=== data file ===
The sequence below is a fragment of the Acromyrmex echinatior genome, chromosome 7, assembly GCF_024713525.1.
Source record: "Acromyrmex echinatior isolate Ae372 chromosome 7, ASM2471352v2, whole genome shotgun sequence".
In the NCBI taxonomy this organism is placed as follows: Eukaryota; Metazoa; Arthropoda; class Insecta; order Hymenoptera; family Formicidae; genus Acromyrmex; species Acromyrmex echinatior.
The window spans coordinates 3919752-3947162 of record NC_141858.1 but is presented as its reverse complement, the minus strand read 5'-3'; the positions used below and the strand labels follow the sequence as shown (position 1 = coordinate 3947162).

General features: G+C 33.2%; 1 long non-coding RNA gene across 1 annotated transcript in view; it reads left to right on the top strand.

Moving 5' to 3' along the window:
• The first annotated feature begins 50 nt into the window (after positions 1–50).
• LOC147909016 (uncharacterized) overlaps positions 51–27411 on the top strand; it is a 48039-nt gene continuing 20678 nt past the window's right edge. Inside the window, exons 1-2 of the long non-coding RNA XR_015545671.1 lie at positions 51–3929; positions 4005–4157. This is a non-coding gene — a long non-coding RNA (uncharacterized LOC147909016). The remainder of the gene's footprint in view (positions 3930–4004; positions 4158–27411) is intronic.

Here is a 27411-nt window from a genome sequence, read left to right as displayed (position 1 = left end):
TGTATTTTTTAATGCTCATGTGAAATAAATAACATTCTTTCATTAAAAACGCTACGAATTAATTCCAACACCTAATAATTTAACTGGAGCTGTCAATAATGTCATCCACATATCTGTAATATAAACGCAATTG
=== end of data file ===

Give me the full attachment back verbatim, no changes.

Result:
The sequence below is a fragment of the Acromyrmex echinatior genome, chromosome 7, assembly GCF_024713525.1.
Source record: "Acromyrmex echinatior isolate Ae372 chromosome 7, ASM2471352v2, whole genome shotgun sequence".
In the NCBI taxonomy this organism is placed as follows: Eukaryota; Metazoa; Arthropoda; class Insecta; order Hymenoptera; family Formicidae; genus Acromyrmex; species Acromyrmex echinatior.
The window spans coordinates 3919752-3947162 of record NC_141858.1 but is presented as its reverse complement, the minus strand read 5'-3'; the positions used below and the strand labels follow the sequence as shown (position 1 = coordinate 3947162).

General features: G+C 33.2%; 1 long non-coding RNA gene across 1 annotated transcript in view; it reads left to right on the top strand.

Moving 5' to 3' along the window:
• The first annotated feature begins 50 nt into the window (after positions 1–50).
• LOC147909016 (uncharacterized) overlaps positions 51–27411 on the top strand; it is a 48039-nt gene continuing 20678 nt past the window's right edge. Inside the window, exons 1-2 of the long non-coding RNA XR_015545671.1 lie at positions 51–3929; positions 4005–4157. This is a non-coding gene — a long non-coding RNA (uncharacterized LOC147909016). The remainder of the gene's footprint in view (positions 3930–4004; positions 4158–27411) is intronic.

Here is a 27411-nt window from a genome sequence, read left to right as displayed (position 1 = left end):
TGTATTTTTTAATGCTCATGTGAAATAAATAACATTCTTTCATTAAAAACGCTACGAATTAATTCCAACACCTAATAATTTAACTGGAGCTGTCAATAATGTCATCCACATATCTGTAATATAAACGCAATTG